[vimeo width="570" height="489"]http://vimeo.com/8582727[/vimeo]
A revelation happened to me over the weekend, choke, no joke. It took nearly eight months but it finally happened. I shed tears for Michael Jackson, in public, at Wal-Mart.
"What, ain't no more to it...." (c) Biggie Smalls ---> The Notorious B.I.G. Okay, maybe I should back-track a bit, chea? I have hinted at this in past postings, but ever since Michael Jackson was on the verge of passing in June, I shut out everybody—friends, family, media outlets, Twitter #Reactions, etc. Everything had a strong sense of fabrication.
From the reality shows to the accusations to the non-stop theories, and the one particular item which set me over the edge—TMZ.com's daily "RIP MJ" postings on each story. How could such a great contributor to music get post-life recognition, after massive ridicule and mockery from practically every outlet, only to have it all go 160 degrees the other way? Pardon my language, but "Get the (funk) outta here," on my Ghostface Killah tip. I thought and still feel it was bogus and 100 percent set-up, fake, phony. Shucks, even Jadakiss would co-sign my argument.
Regardless, all this time had passed. Even when the talks began about the This Is It film, I swore to never watch it, not so much due to the fact there were the "fakes" out there putting on a sad face for MJ, but rather because I did not want to see MJ in a light which I know will and has become his lasting legacy.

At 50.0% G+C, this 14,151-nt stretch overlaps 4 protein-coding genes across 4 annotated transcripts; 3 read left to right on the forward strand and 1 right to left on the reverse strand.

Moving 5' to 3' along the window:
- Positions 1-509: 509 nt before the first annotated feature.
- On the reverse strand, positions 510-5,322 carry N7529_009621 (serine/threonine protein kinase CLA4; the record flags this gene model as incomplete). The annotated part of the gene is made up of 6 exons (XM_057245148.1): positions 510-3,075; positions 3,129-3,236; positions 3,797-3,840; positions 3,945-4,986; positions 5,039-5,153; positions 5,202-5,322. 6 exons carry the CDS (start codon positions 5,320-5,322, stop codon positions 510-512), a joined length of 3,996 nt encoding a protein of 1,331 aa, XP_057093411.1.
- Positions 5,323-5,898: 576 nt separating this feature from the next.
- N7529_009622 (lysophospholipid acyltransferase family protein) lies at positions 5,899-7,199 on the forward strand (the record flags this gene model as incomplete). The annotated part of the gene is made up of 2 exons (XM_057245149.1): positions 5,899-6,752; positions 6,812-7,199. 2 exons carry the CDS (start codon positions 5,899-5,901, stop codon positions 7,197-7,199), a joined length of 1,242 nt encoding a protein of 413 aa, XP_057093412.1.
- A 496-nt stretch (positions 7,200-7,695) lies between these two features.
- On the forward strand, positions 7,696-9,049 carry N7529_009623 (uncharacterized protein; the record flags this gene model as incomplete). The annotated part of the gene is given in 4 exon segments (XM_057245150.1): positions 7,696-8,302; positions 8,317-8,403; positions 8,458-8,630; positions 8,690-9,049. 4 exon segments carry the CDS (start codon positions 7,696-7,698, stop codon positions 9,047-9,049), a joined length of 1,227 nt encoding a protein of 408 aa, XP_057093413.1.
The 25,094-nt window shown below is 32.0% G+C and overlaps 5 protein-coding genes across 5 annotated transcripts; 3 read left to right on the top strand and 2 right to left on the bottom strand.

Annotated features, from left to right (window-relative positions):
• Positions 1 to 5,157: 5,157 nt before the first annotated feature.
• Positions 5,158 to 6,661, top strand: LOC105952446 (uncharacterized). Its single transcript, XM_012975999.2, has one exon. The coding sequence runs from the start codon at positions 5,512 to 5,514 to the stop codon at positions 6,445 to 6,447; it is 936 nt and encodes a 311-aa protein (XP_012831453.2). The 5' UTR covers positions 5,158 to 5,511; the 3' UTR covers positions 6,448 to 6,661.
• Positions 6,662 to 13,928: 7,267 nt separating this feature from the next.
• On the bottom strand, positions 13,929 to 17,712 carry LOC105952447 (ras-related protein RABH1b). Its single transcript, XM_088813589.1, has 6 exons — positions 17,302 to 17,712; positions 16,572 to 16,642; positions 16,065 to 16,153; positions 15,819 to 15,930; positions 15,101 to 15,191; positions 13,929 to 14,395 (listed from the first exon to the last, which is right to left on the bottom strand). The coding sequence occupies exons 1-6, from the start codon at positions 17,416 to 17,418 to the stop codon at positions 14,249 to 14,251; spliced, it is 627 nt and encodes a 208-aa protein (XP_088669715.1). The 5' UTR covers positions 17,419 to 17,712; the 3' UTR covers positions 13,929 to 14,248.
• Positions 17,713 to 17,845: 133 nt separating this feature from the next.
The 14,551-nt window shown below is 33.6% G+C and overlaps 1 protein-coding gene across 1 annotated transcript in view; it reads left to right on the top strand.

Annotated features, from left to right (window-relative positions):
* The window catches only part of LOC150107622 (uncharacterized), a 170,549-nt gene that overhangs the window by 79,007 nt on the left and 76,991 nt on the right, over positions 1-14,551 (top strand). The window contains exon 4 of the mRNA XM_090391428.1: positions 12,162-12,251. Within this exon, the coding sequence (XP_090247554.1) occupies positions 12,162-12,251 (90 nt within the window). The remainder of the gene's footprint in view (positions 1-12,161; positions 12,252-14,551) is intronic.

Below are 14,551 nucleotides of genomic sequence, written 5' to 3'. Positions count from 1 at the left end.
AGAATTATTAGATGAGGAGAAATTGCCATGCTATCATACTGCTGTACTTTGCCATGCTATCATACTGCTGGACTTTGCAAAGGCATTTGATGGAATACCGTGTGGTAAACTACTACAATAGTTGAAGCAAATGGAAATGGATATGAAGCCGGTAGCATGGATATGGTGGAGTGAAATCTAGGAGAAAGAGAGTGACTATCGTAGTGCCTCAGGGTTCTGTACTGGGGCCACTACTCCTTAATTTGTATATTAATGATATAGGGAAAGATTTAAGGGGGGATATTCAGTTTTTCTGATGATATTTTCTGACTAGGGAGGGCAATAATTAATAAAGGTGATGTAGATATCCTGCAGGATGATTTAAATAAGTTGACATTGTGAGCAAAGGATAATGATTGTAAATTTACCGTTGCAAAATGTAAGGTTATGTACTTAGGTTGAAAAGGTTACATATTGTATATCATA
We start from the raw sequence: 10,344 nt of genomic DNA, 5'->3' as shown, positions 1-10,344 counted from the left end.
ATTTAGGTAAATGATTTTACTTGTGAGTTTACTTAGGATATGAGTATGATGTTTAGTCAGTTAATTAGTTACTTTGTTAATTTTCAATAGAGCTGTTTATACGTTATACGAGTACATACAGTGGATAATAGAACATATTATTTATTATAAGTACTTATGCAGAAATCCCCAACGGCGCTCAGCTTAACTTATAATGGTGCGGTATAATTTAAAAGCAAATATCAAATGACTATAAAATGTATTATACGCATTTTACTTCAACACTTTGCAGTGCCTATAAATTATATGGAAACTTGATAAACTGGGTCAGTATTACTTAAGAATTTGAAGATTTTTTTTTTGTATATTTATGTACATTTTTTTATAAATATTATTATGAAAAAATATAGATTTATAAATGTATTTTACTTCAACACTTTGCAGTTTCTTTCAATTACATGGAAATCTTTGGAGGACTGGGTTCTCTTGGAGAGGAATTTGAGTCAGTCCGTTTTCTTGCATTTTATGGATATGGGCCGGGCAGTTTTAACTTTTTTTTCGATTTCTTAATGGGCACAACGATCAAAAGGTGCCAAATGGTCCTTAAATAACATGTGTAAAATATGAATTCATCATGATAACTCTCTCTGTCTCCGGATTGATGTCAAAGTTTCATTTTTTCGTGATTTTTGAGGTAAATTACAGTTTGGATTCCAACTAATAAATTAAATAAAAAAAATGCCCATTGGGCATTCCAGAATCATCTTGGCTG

So it's Saturday, in New Jersey, and I find myself wandering around the electronics section in Wal-Mart, nothing special planned at all. But then I look up and see the 47 to 62-inch HD screens with MJ going through his rehearsals from a This Is It segment, and I froze. All this "tough guy" talk I had pounded into my head went flat like soda, zipped out like those early 1990s whoopy cushions, and what formed were watery eyes. To keep things "a hundred," MJ was performing "Earth Song" and the utter beauty of those first few words I heard:
"What about all the things you said we were to gain..."
Ahhh, I choked like Eminem's first-run on 8 Mile. I stood motionless in something you would only call a fraction of "awe" and the unexplainable, practically on the verge of blacking out. Now as I stood, I happened to notice more people coming near me to watch the screens. Just picture it: all these screens in Wal-Mart with MJ performing. Sure, the retailer was just trying to move units and what better way to get people's attention, but the incident was deeper than just a sale. Looking at the people near me, I was overwhelmed. Granted, this "is" New Jersey, so the ethnic make-up is pretty mixed: a white older man, Asian couple, early 30s-looking black man in a wheel chair all around me, attempting to display their 'I'm just looking, thanks' facial expressions. It's almost like MJ's words were being put into motion. It got to the point where I had to back away and move around. But, as I turned my back, I heard:
"What have we done to the world? Look what we've did..."
For some reason, I stopped, turned around and watched a few more minutes with an "understanding" of life.
Seeing the passion MJ had, seeing the "real" impact he had as seen with the folks around me. I honestly cannot explain it but it finally kicked into my head, "Who gives a funk if the sentiments are real or not, YOU know what MJ has done, contributed, accomplished." Cyrus, YOU know, goofy.
(Adds This Is It to Netflix que)